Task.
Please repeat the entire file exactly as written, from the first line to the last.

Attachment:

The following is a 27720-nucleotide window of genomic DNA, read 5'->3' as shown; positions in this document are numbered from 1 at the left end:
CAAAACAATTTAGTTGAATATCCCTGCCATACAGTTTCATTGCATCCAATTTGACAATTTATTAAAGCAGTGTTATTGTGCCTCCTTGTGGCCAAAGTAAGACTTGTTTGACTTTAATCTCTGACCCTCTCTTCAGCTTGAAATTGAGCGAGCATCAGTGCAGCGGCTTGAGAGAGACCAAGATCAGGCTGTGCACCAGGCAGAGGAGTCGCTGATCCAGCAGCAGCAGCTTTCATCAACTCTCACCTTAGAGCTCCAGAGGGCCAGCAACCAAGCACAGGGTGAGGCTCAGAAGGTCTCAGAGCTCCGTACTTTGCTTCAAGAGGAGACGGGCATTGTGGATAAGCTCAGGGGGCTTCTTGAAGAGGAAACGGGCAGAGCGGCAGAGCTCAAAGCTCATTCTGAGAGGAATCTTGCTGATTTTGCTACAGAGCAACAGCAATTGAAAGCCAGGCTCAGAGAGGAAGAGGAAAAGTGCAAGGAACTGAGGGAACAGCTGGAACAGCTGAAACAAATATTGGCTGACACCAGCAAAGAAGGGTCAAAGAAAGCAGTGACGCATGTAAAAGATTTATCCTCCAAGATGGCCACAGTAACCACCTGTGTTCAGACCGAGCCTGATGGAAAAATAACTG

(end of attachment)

The following is a 27720-nucleotide window of genomic DNA, read 5'->3' as shown; positions in this document are numbered from 1 at the left end:
CAAAACAATTTAGTTGAATATCCCTGCCATACAGTTTCATTGCATCCAATTTGACAATTTATTAAAGCAGTGTTATTGTGCCTCCTTGTGGCCAAAGTAAGACTTGTTTGACTTTAATCTCTGACCCTCTCTTCAGCTTGAAATTGAGCGAGCATCAGTGCAGCGGCTTGAGAGAGACCAAGATCAGGCTGTGCACCAGGCAGAGGAGTCGCTGATCCAGCAGCAGCAGCTTTCATCAACTCTCACCTTAGAGCTCCAGAGGGCCAGCAACCAAGCACAGGGTGAGGCTCAGAAGGTCTCAGAGCTCCGTACTTTGCTTCAAGAGGAGACGGGCATTGTGGATAAGCTCAGGGGGCTTCTTGAAGAGGAAACGGGCAGAGCGGCAGAGCTCAAAGCTCATTCTGAGAGGAATCTTGCTGATTTTGCTACAGAGCAACAGCAATTGAAAGCCAGGCTCAGAGAGGAAGAGGAAAAGTGCAAGGAACTGAGGGAACAGCTGGAACAGCTGAAACAAATATTGGCTGACACCAGCAAAGAAGGGTCAAAGAAAGCAGTGACGCATGTAAAAGATTTATCCTCCAAGATGGCCACAGTAACCACCTGTGTTCAGACCGAGCCTGATGGAAAAATAACTG